I was playing with RDF gathered from UniProt this morning and stumbled on something that made me a little sad. Apparently molecules like the rigor mortis (rig) protein from Drosophila (depicted at right) have been isolated from "a young sporophyte contained within a seed". This seems a little strange for a fruit fly protein.
In the RDF, I see triple 1: (Protein Q86BY9, isolated from , uniprot tissue 229 (Tissue Embryo))
and triple 2: uniprot tissue 229, is the same as, plant ontology term PO:0009009 (embryo)
Even if the sacrificial fruit flies were found inside some poor young sporophyte, this probably still would not make sense. I hate bashing Uniprot because the fact that they have bothered to produce RDF versions of their records is a useful and unusual trait for a major bioinformatics institute and has enabled a lot of my work, BUT.. RDF/etc. are really much more useful when some attention is paid to the definitions associated with their constructs. OWL:sameAs means that 'two URI references actually refer to the same thing: the individuals have the same "identity"'. Having live statements that say that a fly protein was isolated from "a young sporophyte contained within a seed" is probably not such a great thing.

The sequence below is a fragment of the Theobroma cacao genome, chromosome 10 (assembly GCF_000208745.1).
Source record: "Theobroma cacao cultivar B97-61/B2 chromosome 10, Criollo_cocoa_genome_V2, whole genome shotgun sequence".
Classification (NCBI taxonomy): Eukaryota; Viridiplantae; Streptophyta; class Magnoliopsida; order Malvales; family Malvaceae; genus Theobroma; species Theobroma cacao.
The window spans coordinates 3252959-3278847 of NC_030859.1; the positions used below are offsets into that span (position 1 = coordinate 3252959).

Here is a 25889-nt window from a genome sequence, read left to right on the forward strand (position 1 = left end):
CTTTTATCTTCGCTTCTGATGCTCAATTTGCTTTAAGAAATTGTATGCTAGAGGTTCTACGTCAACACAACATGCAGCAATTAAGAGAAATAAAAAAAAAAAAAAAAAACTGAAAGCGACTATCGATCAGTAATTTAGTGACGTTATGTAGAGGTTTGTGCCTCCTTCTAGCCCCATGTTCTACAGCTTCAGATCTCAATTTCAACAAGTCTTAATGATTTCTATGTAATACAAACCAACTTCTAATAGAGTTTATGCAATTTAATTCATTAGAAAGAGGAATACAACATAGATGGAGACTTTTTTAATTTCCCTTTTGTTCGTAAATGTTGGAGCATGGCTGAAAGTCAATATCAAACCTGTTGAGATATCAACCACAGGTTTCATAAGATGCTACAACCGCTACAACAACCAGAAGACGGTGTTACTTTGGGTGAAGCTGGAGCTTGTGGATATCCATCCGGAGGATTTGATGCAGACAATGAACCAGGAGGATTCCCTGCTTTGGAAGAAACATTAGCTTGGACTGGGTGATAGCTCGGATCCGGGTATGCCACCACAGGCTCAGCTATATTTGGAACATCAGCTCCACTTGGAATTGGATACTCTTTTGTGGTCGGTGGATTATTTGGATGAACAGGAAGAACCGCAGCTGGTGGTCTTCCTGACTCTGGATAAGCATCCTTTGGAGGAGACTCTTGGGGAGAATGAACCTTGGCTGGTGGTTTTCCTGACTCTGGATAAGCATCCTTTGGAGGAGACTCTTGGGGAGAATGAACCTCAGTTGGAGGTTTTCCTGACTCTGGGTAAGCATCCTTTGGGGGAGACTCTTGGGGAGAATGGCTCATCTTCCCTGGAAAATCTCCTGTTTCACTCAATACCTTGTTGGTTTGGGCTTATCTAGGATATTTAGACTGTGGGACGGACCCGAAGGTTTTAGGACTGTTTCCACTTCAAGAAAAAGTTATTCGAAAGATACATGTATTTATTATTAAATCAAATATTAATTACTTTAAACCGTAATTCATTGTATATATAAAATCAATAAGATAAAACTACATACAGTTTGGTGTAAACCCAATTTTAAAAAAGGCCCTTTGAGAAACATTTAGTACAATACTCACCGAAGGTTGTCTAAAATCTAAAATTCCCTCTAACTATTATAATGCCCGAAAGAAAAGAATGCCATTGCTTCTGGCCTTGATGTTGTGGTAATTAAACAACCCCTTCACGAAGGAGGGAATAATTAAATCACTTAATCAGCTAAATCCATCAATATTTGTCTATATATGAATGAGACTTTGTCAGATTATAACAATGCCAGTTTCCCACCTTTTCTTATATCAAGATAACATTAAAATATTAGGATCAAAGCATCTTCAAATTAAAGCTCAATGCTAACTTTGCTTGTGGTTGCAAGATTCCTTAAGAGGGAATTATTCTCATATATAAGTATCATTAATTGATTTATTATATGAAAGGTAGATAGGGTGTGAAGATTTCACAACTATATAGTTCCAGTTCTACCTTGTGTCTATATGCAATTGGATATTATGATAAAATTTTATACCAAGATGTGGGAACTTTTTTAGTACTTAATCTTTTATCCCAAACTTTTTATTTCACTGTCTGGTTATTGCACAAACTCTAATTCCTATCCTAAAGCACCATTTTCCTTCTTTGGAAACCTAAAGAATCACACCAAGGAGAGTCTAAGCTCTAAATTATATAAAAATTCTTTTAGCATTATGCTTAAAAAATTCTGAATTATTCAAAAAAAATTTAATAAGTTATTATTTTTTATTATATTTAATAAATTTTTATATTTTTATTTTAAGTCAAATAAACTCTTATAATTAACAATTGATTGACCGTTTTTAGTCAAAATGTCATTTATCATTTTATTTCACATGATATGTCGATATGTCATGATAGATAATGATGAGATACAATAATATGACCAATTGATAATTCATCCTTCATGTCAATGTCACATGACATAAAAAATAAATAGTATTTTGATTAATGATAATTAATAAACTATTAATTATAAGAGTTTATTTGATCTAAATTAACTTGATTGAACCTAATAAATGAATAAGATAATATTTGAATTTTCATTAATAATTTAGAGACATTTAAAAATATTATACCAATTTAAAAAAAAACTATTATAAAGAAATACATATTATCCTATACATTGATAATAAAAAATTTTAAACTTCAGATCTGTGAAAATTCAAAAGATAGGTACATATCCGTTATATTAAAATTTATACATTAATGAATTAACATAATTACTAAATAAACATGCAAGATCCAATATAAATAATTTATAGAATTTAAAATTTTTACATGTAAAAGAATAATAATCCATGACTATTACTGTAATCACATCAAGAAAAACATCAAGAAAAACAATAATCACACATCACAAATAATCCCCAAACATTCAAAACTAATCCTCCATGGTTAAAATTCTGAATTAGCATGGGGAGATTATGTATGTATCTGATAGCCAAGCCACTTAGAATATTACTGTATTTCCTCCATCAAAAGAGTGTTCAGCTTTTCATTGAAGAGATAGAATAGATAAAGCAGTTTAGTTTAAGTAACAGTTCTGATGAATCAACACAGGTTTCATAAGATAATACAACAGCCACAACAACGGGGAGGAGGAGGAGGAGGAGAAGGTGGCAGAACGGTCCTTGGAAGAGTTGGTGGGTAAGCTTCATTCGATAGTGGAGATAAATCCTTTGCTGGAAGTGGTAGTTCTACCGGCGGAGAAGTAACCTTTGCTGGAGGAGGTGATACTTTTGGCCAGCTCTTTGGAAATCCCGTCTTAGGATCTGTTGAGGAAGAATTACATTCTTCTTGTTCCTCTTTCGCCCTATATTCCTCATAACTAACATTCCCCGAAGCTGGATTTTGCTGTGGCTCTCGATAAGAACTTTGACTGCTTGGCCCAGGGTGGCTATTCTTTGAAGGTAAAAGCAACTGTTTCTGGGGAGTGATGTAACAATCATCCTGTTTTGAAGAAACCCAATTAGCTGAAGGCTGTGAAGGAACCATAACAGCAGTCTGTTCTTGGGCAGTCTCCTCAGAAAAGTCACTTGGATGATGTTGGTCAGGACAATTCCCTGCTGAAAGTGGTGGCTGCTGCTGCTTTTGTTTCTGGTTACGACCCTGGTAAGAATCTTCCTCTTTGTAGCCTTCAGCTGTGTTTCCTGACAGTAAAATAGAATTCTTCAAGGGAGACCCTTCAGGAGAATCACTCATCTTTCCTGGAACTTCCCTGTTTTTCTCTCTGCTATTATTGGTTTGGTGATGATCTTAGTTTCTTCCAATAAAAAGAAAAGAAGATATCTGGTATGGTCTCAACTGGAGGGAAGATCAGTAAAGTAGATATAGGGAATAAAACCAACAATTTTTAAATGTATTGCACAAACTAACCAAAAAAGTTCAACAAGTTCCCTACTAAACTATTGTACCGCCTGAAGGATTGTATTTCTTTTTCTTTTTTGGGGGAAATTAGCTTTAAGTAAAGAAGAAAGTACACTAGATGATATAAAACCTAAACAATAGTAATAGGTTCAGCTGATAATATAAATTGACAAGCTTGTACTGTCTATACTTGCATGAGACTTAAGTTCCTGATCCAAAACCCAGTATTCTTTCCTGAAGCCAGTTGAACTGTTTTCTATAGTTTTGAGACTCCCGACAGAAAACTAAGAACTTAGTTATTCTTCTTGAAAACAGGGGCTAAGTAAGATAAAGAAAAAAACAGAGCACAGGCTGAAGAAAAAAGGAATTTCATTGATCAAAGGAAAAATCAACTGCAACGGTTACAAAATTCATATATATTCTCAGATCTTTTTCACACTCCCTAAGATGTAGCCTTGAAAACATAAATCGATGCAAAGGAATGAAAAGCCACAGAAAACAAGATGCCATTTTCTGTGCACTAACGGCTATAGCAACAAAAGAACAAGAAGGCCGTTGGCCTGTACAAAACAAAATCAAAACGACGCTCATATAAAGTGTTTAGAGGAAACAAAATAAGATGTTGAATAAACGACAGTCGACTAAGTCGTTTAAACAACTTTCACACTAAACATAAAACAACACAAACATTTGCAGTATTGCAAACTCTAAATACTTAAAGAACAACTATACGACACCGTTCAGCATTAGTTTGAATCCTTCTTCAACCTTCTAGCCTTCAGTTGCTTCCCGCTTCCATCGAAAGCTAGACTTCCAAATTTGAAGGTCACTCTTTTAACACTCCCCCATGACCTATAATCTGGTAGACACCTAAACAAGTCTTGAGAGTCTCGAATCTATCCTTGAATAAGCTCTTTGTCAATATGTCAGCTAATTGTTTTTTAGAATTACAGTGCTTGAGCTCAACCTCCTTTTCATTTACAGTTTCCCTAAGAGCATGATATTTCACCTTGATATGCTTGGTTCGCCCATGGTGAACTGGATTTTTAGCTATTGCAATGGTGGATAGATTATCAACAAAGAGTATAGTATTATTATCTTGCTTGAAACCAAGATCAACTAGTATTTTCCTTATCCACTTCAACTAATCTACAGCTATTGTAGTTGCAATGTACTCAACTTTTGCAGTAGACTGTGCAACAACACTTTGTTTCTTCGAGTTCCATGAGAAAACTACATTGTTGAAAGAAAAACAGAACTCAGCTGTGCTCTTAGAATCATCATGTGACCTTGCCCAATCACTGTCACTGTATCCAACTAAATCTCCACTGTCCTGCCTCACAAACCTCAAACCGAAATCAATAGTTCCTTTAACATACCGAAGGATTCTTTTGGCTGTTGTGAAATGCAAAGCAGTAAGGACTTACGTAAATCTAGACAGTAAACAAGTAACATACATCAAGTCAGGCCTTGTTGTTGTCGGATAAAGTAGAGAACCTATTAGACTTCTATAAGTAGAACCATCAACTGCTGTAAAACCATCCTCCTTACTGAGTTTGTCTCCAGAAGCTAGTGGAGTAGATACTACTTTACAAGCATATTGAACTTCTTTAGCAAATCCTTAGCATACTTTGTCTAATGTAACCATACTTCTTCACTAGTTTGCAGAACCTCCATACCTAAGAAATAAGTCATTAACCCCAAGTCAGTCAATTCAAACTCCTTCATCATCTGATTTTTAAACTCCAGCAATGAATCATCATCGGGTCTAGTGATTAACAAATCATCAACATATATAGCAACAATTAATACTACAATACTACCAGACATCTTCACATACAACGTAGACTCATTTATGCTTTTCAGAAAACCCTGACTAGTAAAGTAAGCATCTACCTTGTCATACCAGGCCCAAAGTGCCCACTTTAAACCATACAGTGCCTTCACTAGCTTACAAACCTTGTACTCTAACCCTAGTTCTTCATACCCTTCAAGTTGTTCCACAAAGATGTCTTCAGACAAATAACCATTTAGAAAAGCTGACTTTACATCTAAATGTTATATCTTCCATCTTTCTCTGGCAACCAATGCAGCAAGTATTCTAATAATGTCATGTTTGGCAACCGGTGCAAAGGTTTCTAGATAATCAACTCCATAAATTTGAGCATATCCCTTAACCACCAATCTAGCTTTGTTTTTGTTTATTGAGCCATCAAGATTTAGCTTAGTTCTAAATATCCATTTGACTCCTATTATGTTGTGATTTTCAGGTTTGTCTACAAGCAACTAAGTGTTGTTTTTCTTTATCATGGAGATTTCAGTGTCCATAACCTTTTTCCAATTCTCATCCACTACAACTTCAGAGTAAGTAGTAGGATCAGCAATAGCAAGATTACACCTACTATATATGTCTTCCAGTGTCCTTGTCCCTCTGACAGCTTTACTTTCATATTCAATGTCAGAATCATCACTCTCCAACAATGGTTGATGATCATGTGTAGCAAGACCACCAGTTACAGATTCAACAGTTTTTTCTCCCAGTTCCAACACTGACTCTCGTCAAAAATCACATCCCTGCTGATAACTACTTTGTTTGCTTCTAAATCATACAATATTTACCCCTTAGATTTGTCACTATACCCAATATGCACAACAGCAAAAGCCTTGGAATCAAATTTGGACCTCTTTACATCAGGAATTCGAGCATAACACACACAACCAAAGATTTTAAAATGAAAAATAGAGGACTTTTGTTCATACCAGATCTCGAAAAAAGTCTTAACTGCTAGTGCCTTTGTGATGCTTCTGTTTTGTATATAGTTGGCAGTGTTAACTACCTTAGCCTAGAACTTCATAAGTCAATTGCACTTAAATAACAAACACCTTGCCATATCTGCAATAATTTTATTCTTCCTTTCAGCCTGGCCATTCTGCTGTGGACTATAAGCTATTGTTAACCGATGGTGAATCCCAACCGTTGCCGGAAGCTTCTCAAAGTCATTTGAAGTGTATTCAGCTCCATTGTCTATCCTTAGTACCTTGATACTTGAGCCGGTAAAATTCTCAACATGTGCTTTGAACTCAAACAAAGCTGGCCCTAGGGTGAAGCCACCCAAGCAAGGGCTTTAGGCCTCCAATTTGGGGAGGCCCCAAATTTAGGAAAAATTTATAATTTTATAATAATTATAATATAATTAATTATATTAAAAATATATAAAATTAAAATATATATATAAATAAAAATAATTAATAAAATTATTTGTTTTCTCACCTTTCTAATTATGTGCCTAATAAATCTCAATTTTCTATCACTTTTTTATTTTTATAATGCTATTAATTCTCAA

Perhaps we would be better off if the W3C would introduce the relationship "OWL:kindOfSimilar" . Its likely that RDF/OWL providers like UniProt use OWL:sameAs in these situations because its the built-in predicate that comes closest to expressing what they mean. Maybe if we gave them something else to use in the many cases where similarity exists but is not absolute things on the semantic Web would make more sense. (Perhaps we would also be rewarded with standardized ways to quantify the confidence or degree of such relationships as well.)
Note to Uniprot: say what you mean!
Note to semantic Web people: make it easier for them to say 'squishy' things like "sort of similar to"! Reality is analogue, deal!